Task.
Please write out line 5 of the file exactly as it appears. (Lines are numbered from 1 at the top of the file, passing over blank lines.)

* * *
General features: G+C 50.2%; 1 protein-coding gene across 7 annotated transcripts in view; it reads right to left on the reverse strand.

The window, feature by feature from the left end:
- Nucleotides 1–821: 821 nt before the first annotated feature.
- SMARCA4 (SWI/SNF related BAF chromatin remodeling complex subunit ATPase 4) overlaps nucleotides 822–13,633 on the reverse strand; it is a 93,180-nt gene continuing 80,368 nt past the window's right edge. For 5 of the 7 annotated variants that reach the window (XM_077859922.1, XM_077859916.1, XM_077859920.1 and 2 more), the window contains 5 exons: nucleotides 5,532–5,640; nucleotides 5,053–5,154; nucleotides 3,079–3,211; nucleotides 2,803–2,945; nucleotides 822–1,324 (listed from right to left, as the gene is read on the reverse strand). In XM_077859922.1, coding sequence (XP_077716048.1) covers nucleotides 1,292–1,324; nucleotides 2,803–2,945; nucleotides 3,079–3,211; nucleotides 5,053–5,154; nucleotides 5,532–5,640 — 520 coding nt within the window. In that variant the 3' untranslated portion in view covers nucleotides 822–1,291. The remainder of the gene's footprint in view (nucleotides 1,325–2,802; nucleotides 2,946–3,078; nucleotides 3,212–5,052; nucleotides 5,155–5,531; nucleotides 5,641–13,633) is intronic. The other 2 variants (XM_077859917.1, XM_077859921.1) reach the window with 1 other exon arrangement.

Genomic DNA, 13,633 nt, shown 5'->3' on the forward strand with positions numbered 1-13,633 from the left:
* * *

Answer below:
Genomic DNA, 13,633 nt, shown 5'->3' on the forward strand with positions numbered 1-13,633 from the left: